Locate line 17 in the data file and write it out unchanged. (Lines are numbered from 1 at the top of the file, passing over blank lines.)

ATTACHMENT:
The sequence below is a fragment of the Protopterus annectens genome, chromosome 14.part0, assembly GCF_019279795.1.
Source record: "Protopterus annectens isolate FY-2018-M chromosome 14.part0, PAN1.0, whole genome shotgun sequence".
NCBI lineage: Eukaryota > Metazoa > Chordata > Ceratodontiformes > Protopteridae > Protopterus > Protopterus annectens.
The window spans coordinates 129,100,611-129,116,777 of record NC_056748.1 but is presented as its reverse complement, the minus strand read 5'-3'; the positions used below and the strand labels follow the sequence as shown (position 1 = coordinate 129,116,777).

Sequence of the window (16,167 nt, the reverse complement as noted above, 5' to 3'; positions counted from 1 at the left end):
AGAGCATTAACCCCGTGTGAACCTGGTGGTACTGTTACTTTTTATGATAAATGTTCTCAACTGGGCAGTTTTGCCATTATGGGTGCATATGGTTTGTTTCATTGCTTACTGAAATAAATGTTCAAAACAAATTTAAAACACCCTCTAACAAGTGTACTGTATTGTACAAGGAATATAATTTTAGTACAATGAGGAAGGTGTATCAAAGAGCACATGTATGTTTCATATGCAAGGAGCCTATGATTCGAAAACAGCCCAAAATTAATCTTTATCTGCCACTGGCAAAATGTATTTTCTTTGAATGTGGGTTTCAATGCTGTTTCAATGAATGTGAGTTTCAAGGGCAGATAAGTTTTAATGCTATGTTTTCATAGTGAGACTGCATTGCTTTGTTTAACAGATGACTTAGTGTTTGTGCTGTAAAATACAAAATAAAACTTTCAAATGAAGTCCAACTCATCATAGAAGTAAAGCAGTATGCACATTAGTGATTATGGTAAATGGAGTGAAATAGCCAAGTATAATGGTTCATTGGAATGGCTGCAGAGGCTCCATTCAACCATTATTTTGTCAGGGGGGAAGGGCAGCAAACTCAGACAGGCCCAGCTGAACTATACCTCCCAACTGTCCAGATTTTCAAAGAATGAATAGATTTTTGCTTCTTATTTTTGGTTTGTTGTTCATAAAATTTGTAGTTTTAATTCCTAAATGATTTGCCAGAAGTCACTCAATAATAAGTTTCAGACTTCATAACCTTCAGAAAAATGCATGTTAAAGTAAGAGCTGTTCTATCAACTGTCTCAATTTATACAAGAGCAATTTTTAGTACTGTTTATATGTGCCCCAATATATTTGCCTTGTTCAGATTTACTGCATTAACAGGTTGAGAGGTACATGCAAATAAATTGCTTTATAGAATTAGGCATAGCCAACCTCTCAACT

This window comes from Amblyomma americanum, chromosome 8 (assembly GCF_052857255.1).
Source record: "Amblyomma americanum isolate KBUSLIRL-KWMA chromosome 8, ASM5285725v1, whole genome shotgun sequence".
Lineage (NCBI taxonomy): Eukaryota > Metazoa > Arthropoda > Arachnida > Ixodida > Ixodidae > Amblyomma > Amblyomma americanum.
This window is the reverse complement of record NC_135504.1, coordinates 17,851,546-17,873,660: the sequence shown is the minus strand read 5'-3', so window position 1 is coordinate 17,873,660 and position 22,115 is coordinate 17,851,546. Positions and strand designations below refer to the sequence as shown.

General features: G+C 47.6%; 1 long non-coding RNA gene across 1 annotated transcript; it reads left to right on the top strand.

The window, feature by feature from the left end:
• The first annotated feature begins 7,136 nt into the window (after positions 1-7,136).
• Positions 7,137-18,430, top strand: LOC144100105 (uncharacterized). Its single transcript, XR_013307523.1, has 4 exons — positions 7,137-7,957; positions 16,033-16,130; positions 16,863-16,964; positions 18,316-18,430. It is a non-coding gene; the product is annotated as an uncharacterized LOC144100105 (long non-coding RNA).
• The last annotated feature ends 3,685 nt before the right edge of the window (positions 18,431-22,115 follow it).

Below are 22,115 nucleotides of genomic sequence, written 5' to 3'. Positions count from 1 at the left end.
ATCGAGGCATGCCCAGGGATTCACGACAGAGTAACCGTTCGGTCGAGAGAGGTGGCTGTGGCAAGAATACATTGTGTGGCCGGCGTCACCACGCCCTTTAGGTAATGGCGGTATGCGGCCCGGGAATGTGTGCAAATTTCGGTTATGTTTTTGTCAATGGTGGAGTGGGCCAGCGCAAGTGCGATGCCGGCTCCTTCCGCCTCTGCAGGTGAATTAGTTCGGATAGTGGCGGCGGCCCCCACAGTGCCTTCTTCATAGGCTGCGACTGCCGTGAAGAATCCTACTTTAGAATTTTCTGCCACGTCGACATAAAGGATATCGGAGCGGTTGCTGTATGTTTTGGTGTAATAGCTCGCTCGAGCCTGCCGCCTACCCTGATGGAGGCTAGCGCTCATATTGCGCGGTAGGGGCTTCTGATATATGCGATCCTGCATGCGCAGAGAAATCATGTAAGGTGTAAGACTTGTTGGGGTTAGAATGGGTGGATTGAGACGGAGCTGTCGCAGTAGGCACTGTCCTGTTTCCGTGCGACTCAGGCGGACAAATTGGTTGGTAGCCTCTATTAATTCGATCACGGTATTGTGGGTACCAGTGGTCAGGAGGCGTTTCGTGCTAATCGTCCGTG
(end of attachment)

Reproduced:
ATCGAGGCATGCCCAGGGATTCACGACAGAGTAACCGTTCGGTCGAGAGAGGTGGCTGTGGCAAGAATACATTGTGTGGCCGGCGTCACCACGCCCTTTAGGTAATGGCGGTATGCGGCCCGGGAATGTGTGCAAATTTCGGTTATGTTTTTGTCAATGGTGGAGTGGGCCAGCGCAAGTGCGATGCCGGCTCCTTCCGCCTCTGCAGGTGAATTAGTTCGGATAGTGGCGGCGGCCCCCACAGTGCCTTCTTCATAGGCTGCGACTGCCGTGAAGAATCCTACTTTAGAATTTTCTGCCACGTCGACATAAAGGATATCGGAGCGGTTGCTGTATGTTTTGGTGTAATAGCTCGCTCGAGCCTGCCGCCTACCCTGATGGAGGCTAGCGCTCATATTGCGCGGTAGGGGCTTCTGATATATGCGATCCTGCATGCGCAGAGAAATCATGTAAGGTGTAAGACTTGTTGGGGTTAGAATGGGTGGATTGAGACGGAGCTGTCGCAGTAGGCACTGTCCTGTTTCCGTGCGACTCAGGCGGACAAATTGGTTGGTAGCCTCTATTAATTCGATCACGGTATTGTGGGTACCAGTGGTCAGGAGGCGTTTCGTGCTAATCGTCCGTG